The South Carolina Department of Veterans Affairs is in the process of securing land for a new veterans cemetery from a utility.
Santee Cooper would donate 90 acres near its headquarters at Moncks Corner in Berkeley County as part of a plan approved May 24 by the state’s legislative committee that oversees capital improvement projects, reported the state.
South Carolina has one of the largest per capita veteran populations in the nation, Veterans Affairs Secretary William Grimsley said. It has three National Veterans Cemeteries and one State Veterans Cemetery, and is seeking to establish at least one more State Veterans Cemetery within the next decade, Grimsley said.
The state is home to about 400,000 veterans, nearly half of whom are 65 or older, and eight major U.S. military installations. While South Carolina’s veteran population is expected to shrink somewhat in the coming decades, the state is expected to retain a higher concentration of veterans than most, an advantage for earning federal dollars.
One or more new cemeteries would further expand the landscape of veterans services in South Carolina, which recently opened veterans’ retirement homes in Florence and Cherokee counties and has three other long-term care facilities for current veterans.
Over the past year, the Department of Veterans Affairs has searched for potential burial sites across the state and is trying to get land donations in several locations, Grimsley said.
To qualify, a site must be easily accessible, have at least 60 acres of usable land with potential for expansion, be located more than 75 miles from any other veterans’ cemetery, among other conditions.
Once Veterans Affairs owns the land, the agency can apply for a grant from the National Cemetery Administration to cover future development, construction and burial costs, while the state would be responsible for day-to-day operations. , staffing and landscaping, Grimsley said. .
If Veterans Affairs does not receive federal grant approval, ownership reverts to the donor.
Local officials are talking with site owners in Bamberg and Union counties about a possible donation, Grimsley said.
The Moncks Corner site is located along the US Highway 52 bypass overlooking the Tailrace Canal and near the historic sites of Fort Fairlawn, Stony Landing and the ruins of Biggin Church.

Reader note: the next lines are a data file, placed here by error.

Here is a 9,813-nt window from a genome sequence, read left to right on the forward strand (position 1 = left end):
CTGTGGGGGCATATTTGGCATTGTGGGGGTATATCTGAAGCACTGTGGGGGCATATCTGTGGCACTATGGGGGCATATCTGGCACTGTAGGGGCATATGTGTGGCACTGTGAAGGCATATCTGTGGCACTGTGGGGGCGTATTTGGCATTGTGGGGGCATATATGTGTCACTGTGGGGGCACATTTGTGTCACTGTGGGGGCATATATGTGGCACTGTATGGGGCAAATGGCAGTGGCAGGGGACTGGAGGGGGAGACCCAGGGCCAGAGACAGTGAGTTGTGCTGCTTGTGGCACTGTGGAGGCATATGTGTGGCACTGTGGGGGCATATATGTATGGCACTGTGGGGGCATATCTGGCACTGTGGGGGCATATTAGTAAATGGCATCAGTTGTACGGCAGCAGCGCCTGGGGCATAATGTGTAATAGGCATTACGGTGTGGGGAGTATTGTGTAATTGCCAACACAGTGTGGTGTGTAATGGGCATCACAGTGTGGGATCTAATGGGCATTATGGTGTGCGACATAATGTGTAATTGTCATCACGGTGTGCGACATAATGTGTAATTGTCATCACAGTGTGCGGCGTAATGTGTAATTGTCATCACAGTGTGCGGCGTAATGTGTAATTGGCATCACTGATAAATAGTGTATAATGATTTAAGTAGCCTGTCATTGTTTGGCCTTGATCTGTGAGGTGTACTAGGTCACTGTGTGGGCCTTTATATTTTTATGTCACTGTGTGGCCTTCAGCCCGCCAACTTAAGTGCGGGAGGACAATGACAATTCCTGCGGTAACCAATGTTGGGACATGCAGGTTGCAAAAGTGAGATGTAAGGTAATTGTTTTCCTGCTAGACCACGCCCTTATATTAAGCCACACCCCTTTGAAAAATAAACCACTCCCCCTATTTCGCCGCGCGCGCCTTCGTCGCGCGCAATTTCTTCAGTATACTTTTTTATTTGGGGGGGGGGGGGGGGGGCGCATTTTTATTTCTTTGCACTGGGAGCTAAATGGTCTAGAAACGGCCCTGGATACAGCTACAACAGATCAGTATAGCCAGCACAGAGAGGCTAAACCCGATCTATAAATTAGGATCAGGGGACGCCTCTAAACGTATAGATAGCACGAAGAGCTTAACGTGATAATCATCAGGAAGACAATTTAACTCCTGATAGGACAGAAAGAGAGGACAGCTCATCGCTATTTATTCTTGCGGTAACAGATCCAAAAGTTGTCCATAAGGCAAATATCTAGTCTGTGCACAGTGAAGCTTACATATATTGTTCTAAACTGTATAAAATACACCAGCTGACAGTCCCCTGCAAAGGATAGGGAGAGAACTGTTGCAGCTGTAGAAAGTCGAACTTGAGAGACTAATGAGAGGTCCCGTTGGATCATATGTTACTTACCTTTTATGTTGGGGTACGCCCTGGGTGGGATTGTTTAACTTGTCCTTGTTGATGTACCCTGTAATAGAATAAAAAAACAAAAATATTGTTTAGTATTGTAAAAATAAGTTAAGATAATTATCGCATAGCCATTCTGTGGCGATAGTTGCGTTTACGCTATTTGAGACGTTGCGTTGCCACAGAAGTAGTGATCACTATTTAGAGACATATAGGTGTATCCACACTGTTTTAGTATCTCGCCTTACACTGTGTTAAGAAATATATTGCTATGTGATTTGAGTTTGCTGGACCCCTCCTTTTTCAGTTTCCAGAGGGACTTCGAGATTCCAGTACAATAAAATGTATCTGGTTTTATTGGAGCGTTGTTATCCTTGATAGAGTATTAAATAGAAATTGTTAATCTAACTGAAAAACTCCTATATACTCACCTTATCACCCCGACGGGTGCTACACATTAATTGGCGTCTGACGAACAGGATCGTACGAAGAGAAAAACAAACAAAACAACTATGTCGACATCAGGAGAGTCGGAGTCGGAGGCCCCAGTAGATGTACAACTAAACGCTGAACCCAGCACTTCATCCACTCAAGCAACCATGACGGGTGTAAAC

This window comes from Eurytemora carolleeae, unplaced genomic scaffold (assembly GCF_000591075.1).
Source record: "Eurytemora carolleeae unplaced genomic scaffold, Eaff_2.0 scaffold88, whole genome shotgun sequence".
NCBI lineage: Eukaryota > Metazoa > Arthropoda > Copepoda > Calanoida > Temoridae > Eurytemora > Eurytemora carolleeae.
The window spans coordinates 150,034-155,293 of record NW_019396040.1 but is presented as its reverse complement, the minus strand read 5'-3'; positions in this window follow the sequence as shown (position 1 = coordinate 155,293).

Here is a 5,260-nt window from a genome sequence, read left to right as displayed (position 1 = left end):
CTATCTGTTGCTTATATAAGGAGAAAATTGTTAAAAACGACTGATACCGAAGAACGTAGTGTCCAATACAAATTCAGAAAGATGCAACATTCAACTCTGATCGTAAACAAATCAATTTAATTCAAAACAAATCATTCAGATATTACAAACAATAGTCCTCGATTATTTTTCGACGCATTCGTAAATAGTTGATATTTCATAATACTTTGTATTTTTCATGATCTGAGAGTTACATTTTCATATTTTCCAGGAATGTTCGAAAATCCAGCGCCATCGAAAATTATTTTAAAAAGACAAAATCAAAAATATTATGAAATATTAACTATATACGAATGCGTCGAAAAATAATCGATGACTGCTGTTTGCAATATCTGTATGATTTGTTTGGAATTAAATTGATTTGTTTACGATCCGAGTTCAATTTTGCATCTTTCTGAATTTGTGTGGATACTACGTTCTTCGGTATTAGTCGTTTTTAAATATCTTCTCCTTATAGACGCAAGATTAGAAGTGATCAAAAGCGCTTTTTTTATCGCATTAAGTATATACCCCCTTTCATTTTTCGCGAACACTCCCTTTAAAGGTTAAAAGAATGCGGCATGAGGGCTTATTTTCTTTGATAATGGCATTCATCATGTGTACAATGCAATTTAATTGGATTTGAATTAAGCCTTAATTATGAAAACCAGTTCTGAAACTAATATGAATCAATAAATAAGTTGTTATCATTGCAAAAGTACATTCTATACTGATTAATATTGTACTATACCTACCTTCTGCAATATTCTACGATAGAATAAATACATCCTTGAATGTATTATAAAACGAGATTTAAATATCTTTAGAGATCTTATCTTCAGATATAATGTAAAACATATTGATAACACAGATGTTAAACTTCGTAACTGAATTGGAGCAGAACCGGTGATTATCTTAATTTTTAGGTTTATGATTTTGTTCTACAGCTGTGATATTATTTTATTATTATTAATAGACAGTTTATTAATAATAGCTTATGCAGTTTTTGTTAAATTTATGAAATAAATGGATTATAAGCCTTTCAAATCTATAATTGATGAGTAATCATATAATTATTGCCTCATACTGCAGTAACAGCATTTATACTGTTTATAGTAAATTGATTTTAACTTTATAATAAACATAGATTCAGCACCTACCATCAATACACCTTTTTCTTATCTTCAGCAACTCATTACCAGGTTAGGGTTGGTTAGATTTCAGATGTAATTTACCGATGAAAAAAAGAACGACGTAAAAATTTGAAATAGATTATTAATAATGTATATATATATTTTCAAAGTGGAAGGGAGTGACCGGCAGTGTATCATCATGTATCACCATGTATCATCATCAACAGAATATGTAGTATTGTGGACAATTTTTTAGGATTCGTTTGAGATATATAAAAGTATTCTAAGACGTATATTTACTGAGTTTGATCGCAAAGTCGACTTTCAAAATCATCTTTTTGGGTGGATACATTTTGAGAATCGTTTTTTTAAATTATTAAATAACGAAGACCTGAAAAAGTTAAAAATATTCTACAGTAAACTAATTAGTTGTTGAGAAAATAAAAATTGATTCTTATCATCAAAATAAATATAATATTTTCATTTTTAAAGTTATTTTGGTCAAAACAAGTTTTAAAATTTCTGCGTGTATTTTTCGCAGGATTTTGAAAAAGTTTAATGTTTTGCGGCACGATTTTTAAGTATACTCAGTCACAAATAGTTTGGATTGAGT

Santee Cooper acquired the land in 1991, but later determined he did not need it and authorized its donation to Veterans Affairs.
“Santee Cooper is honored to have the opportunity to play a role in bringing a veterans cemetery to our community,” the public service general counsel wrote to the state’s Joint Bond Review Committee. . The land, which is currently used as a recreation area including an off-road bike path, has been valued at nearly $2.2 million.
More than 45,000 veterans and their family members are buried in South Carolina’s four existing veterans’ cemeteries, located in Beaufort, Florence, Anderson and Fort Jackson in Richland County, Grimsley said.
Beaufort, Florence and Fort Jackson are national cemeteries, accepting veterans from anywhere in the country. State cemeteries restrict burial to South Carolina residents and service members who were stationed in Palmetto State.
In addition to veterans, cemeteries will accept an immediate family member.
South Carolina’s four veterans’ cemeteries are active and accepting new burials, but the national cemeteries in Beaufort and Florence, which were established in the 19th century, are expected to be at capacity within the next two decades, a said Grimsley.
The MJ “Dolly” Cooper Veterans Cemetery in Anderson, which opened in 2007, is expected to remain active in its current configuration until around 2050. Fort Jackson National Cemetery, which opened in 2009, won’t be complete until 2070, he said.